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USA - Why Caterpillar stays in Illinois

Caterpillar makes its biggest mining truck two stories tall, capable of hauling 400 tons of earth and selling for roughly $5.5 million in Decatur and nowhere else.

Volume is low, particularly now, given the company's prediction of an unprecedented five-year sales trough. But margins are good. The same holds true for Cat's largest bulldozer, selling for around $2 million and manufactured only in East Peoria.

Caterpillar's top brass has never made a secret of its distaste for Illinois' business climate. Former CEO Doug Oberhelman once sent former Gov. Pat Quinn a packet of letters from other governors who had tried to persuade the mammoth manufacturer of construction and mining machinery to move. The company employs 34 percent fewer people in Illinois than in 2006, and work once performed at its plant in Joliet will eventually be done at a new factory in Monterrey, Mexico.

Still, when new CEO Jim Umpleby finally announced Jan. 31 that the company would uproot its headquarters from Peoria, it chose to stay in the Land of Lincoln. Its footprint continues to sprawl across the state, and the products made in Decatur and East Peoria remain among its most profitable.

Caterpillar has a "massive" investment in Illinois in both its trained workforce and the facilities needed to build these huge  machines, says Harry Moser, president of the Kildeer-based Reshoring Initiative. "It would cost you billions for buildings and equipment to replace it," he says. "It would cost you 10 to 20 years to train the workforce somewhere else. To me, it's unthinkable."

It would be challenging to replace Cat's footprint in Illinois, which has taken decades of capital expenditure to build and is the company's single most significant concentration of employees, says Cat spokeswoman Corrie Scott.



Cat came to Illinois in 1909, when one of its two corporate predecessors moved from California. It now has operations in 23 locations around the state, from the global research and development center in Mossville to a lobbying office in Springfield, to the Mapleton foundry that molds iron into engine blocks, heads and liners, to the rail recycling center in Galesburg. Cat's primary factories are in East Peoria, Decatur, Aurora and Pontiac.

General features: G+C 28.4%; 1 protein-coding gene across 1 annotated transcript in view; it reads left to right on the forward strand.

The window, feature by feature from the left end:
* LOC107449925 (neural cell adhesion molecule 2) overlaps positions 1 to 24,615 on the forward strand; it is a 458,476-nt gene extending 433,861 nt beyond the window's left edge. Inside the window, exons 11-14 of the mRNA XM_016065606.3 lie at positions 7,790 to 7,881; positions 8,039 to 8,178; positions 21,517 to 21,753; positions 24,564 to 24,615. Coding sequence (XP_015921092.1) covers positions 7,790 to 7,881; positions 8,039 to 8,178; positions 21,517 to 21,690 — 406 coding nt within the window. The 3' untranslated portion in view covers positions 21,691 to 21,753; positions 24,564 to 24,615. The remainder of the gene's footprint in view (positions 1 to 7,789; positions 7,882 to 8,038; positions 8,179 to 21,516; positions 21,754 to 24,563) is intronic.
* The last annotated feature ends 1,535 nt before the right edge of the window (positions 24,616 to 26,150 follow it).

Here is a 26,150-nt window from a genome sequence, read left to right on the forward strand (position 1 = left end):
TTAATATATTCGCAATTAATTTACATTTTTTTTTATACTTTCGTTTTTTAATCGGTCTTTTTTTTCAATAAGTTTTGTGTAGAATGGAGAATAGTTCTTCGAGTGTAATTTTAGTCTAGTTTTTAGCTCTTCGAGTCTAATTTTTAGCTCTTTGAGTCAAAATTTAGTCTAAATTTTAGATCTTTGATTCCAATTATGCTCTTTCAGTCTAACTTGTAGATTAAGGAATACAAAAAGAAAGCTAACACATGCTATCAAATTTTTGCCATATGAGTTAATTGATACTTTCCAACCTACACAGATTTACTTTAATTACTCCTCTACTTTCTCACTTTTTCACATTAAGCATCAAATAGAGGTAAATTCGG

To be sure, some companies do leave home. Boeing moved its headquarters to Chicago from Seattle in 2001 to distance its top executives from its commercial plane division after a rocky merger with defense contractor McDonnell Douglas, and to take advantage of O'Hare International Airport's better travel connections. (Cat also cited O'Hare as a big reason it will move to the Chicago area later this year.)

Cat's headcount in Illinois has dropped, from 26,200 in 2006 to 17,400 last year. The company worldwide by 2018 as sales have slumped from a peak of $65.88 billion in 2012 to $38.54 billion for 2016. The Joliet factory that makes cylinders, gear pumps and valves for large mining trucks is slated to lose that work. Cat also has floated moving work away from Aurora, where the company manufactures large and medium-sized wheel loaders, compactors, and powertrain and tube components.



CEO Jim Umpleby

Some of that work could go to Arkansas. But the bulk of it would move to Decatur, according to Cat's previous statements. The company also plans to transfer some component manufacturing there from Winston-Salem, N.C.The products built in Illinois are high-value, says Joshua Lewer, an economics professor at Bradley University in Peoria who helps run a training program for Cat executives. They're made here because the state has the workers to pull off the job. "It's passed on, that tribal knowledge of how you make something," he says. "Our workforce here is highly productive, and that's to our advantage. We can overcome some of the structural issues with the state of Illinois."Scott says the workforce is one factor executives weigh when deciding where to locate operations.

While there are fewer Cat jobs in Illinois now, the ones remaining seem to pay better than average. According to the U.S. Bureau of Labor Statistics, in second-quarter 2016, employees working at private manufacturing companies in Illinois averaged $1,222 a week. Workers in Cook County averaged less, at $1,187. In Peoria County, workers received $1,495, making it the state's sixth-highest-paying county.Umpleby has called Peoria Cat's "hometown," no matter where headquarters is. The thing about hometowns is you don't get to choose them.

Source: chicagobusiness.com

 

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